UBC Theses and Dissertations

UBC Theses Logo

UBC Theses and Dissertations

Successful gene editing in a novel mouse model of aniridia towards prevention of blindness Mirjalili Mohanna, Seyedeh Zeinab


Aniridia is a rare eye disorder with no cure and is caused by pathogenic variants in the paired box 6 (PAX6) gene. Patients have low vision at birth due to retinal foveal hypoplasia, which typically progresses to blindness by early adulthood due to corneal clouding and glaucoma. Since aniridia is caused by PAX6 haploinsufficiency, one potential approach to treating it is targeted CRISPR-based gene editing. Preclinical studies in an appropriate animal model are important first steps towards the translation of the research into a clinical trial. Thus, in Chapter 2, we inserted a 3xFLAG tag on the Pax6 small eye (Sey) allele, creating a novel mouse model for aniridia that is ideal for testing CRISPR strategies. Next, we developed a CRISPR strategy in vitro and subsequently evaluated its efficacy in vivo in the germline of our new mouse. We showed that our CRISPR strategy corrected the Sey variant in the mouse germline, resulting in the full rescue of the eye phenotype. Next, we worked towards developing a somatic therapy, the success of which relies on effective delivery of CRISPR components to therapeutically significant cells. In Chapter 3, we tested a novel lipid nanoparticle-based platform, and successfully edited cultured mouse cortical neurons. We then directly injected LNP-CRISPR into the mouse cornea to evaluate in vivo delivery. We demonstrated wide-spread gene editing of corneal stromal and endothelial cells but not the PAX6-expressing epithelial or limbal stem cells (LSCs). Hence, in Chapter 4, we shifted our focus to recombinant adeno-associated viruses (rAAVs), a more conventional delivery vector for CRISPR. We carried out a series of experiments to test viral capsid, dose, and route of administration. We also investigated if functional LSCs are present in the already cloudy aniridic mouse corneas and whether rAAV can transduce them. We reported unexpected ataxia and lethality in mice after intraocular rAAV-PHP.B injections. We also showed that intrastromal and intravitreal delivery of rAAV9 transduced functional LSCs, as well as all PAX6-expressing retinal cell types in aniridic eye, respectively, with no observed adverse events, making rAAV9 the capsid of choice for the future gene therapy development for aniridia.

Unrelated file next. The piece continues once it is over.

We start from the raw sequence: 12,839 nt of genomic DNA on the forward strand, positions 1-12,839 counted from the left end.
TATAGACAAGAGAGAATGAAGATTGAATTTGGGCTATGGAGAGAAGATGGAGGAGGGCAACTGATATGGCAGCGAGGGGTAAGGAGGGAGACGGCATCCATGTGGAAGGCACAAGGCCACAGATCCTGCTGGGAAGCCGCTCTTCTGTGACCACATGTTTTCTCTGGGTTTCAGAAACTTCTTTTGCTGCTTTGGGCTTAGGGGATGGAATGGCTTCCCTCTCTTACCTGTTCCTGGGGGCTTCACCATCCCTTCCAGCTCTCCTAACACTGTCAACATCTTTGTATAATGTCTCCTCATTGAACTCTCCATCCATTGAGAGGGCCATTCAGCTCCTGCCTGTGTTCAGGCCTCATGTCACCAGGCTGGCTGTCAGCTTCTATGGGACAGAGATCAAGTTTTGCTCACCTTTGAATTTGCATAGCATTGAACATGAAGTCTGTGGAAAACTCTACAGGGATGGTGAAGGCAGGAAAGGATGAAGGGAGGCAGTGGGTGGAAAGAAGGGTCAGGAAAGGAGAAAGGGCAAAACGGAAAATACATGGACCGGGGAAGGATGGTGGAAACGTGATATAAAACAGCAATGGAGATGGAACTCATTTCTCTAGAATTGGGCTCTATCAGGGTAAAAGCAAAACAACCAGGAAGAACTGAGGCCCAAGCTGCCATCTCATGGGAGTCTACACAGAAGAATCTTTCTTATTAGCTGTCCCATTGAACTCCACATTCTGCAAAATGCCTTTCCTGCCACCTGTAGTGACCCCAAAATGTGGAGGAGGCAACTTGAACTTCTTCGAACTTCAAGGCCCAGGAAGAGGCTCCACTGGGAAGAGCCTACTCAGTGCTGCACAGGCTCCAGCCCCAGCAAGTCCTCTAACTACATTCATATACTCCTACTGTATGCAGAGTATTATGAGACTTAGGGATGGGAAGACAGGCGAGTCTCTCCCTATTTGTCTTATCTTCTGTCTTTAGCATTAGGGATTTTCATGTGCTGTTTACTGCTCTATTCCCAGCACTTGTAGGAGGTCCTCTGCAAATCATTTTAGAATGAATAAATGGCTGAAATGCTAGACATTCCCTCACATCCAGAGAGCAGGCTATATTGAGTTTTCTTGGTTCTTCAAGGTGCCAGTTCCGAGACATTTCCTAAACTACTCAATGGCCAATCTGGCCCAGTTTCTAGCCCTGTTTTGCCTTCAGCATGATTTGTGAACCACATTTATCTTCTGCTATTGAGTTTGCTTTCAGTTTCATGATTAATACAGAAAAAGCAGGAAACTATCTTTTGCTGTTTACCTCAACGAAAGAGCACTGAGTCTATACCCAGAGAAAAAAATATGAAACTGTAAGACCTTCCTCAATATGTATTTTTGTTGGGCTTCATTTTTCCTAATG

Item Citations and Data


Attribution-NonCommercial-NoDerivatives 4.0 International